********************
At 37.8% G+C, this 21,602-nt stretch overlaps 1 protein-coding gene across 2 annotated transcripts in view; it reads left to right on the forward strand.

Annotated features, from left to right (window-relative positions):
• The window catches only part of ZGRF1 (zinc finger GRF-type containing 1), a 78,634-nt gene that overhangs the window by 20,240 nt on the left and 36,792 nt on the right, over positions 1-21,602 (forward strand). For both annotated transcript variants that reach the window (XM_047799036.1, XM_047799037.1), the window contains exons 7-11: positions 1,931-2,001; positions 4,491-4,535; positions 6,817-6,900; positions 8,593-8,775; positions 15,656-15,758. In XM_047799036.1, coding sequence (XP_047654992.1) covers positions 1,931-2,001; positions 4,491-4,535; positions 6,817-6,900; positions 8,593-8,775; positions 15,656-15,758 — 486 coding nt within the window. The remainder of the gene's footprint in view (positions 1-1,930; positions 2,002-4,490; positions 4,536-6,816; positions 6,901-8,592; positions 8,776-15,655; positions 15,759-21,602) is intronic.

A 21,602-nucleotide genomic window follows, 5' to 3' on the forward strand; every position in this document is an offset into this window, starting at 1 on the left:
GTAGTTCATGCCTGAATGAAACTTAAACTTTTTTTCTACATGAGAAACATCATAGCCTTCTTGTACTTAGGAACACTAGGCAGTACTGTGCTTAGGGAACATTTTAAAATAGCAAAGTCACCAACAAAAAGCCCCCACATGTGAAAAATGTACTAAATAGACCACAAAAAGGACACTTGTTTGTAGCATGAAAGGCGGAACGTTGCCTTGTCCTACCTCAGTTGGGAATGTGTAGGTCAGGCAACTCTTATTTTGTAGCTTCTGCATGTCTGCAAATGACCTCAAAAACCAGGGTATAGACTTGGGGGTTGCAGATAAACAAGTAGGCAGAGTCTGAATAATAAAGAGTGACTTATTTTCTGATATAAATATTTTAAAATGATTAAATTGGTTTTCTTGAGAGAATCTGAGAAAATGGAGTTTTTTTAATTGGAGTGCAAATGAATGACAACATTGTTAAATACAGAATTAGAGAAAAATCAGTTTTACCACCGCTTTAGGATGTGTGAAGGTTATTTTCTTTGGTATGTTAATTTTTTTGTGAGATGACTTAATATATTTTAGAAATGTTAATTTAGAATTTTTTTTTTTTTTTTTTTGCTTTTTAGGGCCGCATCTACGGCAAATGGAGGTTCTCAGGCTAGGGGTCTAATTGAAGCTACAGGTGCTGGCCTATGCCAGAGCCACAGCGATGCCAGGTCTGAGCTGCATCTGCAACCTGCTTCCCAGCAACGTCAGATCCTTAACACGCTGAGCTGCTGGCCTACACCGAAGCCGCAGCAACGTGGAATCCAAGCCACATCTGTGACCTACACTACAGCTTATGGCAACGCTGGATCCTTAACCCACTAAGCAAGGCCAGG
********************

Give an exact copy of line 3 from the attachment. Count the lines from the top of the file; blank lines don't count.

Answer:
• The window catches only part of ZGRF1 (zinc finger GRF-type containing 1), a 78,634-nt gene that overhangs the window by 20,240 nt on the left and 36,792 nt on the right, over positions 1-21,602 (forward strand). For both annotated transcript variants that reach the window (XM_047799036.1, XM_047799037.1), the window contains exons 7-11: positions 1,931-2,001; positions 4,491-4,535; positions 6,817-6,900; positions 8,593-8,775; positions 15,656-15,758. In XM_047799036.1, coding sequence (XP_047654992.1) covers positions 1,931-2,001; positions 4,491-4,535; positions 6,817-6,900; positions 8,593-8,775; positions 15,656-15,758 — 486 coding nt within the window. The remainder of the gene's footprint in view (positions 1-1,930; positions 2,002-4,490; positions 4,536-6,816; positions 6,901-8,592; positions 8,776-15,655; positions 15,759-21,602) is intronic.